Scientist of the Day - Joe Walker
Joseph Albert Walker, an American test pilot, was born Feb. 20, 1921. Always referred to as Joe, Walker was the astronaut that no one knows. Fifty years ago, everyone knew Alan Shepard and John Glenn and Gus Grissom – they were more popular than film idols (and they actually gave rise to film idols, as the movie The Right Stuff (1983) gave quite a boost to the careers of Ed Harris (Glenn), Scott Glenn (Shepard), Fred Ward (Grissom), and Dennis Quaid (Gordo Cooper). In the film, there were only two old-school test pilots, Chuck Yeager (played by Sam Shepard) and Scott Crossfield (Scott Wilson), but neither was ever an astronaut. Astronaut status, by international agreement, is conferred only on someone who takes a powered aircraft or spacecraft into space, beyond an altitude of 100 kilometers – about 62 miles (the U.S. Air Force has a more relaxed standard, 50 miles, but we will adhere to the international standard here). Joe Walker did this twice, passing the 100-kilometer barrier in a rocket-powered plane known as the X-15.
Walker is often referred to as a test pilot and physicist, which is not really accurate, for while he did major in physics at college, that was it for his scientific higher education. He graduated in 1942 and immediately entered the Army Air Corps, where he went through flight training and spent the war flying photo reconnaissance missions in the wonderful double-fuselage Lockheed P-38. After the War, he left the military and signed on with NACA (the National Advisory Committee for Aeronautics, the precursor to NASA), for whom he soon became a test pilot. He moved in 1951 to Edwards Air Force Base in California, where most of the experimental aircraft testing was done (and where the storyline of The Right Stuff begins). When NACA became NASA in 1958, Walker continued on as a NASA civilian test pilot.
NACA’s first experimental aircraft was the Bell X-1, a stubby thing looking something like a canary. But it could fly, and Yeager flew the X-1 right through the sound barrier (Mach 1) in 1947. Walker flew the X-1 a few times, and then the infamous (nearly unflyable) X-3, and he had scores of flights in the X-5. But he is usually associated with the North American X-15, launched 15 years after the X-1, in 1959. It was a rocket-plane like the X-1, but it was a much more powerful and sophisticated bird. The X-1 had been launched by being dropped from a B-29 Superfortress; the X-15 was launched from a B-52 Stratofortress, which could fly much higher and faster and give the X-15 a head-start on a high-altitude mission (second image).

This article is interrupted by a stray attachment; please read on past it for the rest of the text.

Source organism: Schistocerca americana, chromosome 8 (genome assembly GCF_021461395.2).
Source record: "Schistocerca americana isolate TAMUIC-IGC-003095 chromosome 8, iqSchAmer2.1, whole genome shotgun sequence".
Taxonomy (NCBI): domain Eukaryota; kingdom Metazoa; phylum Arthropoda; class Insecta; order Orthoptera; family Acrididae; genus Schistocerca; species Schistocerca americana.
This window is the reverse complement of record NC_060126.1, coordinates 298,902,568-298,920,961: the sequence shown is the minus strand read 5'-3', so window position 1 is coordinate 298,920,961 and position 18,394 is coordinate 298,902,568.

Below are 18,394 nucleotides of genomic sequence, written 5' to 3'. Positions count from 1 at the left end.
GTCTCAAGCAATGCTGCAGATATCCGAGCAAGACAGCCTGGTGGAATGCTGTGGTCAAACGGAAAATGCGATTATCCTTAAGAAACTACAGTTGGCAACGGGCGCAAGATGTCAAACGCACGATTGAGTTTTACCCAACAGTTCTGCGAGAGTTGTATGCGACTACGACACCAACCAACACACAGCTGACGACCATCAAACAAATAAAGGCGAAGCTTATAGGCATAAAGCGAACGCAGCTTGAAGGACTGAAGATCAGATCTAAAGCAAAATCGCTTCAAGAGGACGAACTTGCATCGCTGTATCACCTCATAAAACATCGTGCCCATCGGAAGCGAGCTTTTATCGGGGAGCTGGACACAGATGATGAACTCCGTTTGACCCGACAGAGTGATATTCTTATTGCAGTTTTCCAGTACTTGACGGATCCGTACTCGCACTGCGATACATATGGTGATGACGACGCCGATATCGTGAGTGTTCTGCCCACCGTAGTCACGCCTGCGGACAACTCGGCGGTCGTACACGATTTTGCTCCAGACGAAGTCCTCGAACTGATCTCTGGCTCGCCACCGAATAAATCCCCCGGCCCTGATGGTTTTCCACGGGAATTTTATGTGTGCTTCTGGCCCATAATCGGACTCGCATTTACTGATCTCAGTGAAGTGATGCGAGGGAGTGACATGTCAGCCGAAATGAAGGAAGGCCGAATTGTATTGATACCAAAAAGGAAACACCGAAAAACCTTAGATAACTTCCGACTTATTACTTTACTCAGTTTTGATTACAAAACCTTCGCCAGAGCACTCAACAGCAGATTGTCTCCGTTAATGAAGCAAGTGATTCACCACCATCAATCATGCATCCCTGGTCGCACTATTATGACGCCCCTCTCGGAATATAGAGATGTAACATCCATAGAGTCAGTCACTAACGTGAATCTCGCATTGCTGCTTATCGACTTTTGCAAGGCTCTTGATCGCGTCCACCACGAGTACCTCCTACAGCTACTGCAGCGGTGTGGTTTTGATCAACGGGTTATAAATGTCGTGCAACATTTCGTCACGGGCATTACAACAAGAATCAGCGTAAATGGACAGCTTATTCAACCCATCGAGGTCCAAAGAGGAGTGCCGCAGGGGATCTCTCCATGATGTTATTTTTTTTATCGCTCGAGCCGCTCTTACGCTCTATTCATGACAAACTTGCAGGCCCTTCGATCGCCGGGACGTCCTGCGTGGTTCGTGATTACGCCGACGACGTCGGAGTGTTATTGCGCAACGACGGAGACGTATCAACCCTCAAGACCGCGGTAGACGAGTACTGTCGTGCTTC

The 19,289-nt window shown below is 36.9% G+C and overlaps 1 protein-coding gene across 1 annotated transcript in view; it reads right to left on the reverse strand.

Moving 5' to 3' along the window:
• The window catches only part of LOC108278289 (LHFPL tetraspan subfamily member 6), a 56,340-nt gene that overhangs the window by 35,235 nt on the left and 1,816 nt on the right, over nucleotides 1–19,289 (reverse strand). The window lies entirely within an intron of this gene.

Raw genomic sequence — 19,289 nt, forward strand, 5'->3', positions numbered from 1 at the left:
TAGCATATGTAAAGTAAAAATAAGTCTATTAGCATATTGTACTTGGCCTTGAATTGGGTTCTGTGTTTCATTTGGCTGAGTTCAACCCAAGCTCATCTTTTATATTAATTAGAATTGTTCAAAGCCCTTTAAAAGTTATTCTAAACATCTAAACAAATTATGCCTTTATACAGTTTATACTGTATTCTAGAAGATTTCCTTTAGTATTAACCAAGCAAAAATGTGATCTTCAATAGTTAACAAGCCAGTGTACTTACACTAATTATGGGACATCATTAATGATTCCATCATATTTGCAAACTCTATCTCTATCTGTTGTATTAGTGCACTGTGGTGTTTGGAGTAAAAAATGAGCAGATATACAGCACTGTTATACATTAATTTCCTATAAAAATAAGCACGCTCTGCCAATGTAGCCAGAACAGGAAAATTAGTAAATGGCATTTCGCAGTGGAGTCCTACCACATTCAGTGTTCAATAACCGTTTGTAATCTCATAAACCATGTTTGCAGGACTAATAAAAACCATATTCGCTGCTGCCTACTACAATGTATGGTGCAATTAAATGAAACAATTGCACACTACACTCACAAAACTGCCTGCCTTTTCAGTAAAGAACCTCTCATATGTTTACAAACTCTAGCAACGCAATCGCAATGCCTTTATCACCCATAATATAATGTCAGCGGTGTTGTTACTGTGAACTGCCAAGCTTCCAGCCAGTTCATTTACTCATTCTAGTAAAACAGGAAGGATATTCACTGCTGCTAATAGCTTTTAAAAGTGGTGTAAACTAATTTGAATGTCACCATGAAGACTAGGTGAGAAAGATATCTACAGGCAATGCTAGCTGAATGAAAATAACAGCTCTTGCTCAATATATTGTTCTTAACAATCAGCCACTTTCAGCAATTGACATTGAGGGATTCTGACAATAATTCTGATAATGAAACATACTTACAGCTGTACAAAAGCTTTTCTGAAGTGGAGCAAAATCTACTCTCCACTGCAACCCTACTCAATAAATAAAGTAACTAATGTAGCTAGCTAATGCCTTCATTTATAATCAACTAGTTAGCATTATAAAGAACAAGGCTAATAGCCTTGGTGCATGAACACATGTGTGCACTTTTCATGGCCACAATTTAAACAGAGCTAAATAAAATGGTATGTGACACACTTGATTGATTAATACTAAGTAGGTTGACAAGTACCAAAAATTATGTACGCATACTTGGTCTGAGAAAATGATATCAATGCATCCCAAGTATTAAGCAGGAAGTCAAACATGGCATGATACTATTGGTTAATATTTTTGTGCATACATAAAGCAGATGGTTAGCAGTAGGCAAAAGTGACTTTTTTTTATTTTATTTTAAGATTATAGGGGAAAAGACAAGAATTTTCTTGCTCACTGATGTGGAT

There were three X-15s, and Walker was one of a dozen X-15 pilots, but on this day, July 19, 1963, he did something no one had ever done in an aircraft – he rode it into space, passing the 100-kilometer barrier to reach 108 km (67 miles). Five weeks later, he piloted the same aircraft to 108 km, thus going into space for a second time. Those are amazing altitudes for an aircraft; can you imagine cruising along in a Boeing 747 at 30,000 feet when the pilot says, over the intercom, “We are encountering turbulence, so we are going to take her up to 328,000 feet.” That is 100 kilometers. It is not where planes are meant to fly, or can fly, unless they are wrapped around a rocket. Because of its contributions to both aircraft development and the space program, there is an X-15 hanging in the Air and Space Museum in Washington, D.C. (fourth image). That is an X-1 in the background.
Walker also set the air-speed record for an aircraft, taking the X-15 to a velocity of 4,100 mph in 1962 (the record was raised to 4,500 mph in 1967, but still in an X-15, and I believe that record still stands). But Walker's days, like those of many test-pilots who live on the edge, were numbered. In 1966, he was flying an F-104 in tight formation with an XB-70 bomber as a part of a demonstration, when his plane contacted the bomber, flipped over, and exploded, killing Walker instantly. He was 45 years old. He was not given his astronaut wings until 2005, almost 40 years after his death. He looks like quite a dashing fellow, as we can see in the photographs, and why he was not included in The Right Stuff, I cannot figure out. Shame on you, Tom Wolfe, for unwittingly contributing to the conspiracy to keep Joe Walker – astronaut – hidden from public view.
William B. Ashworth, Jr., Consultant for the History of Science, Linda Hall Library and Associate Professor emeritus, Department of History, University of Missouri-Kansas City. Comments or corrections are welcome; please direct to firstname.lastname@example.org.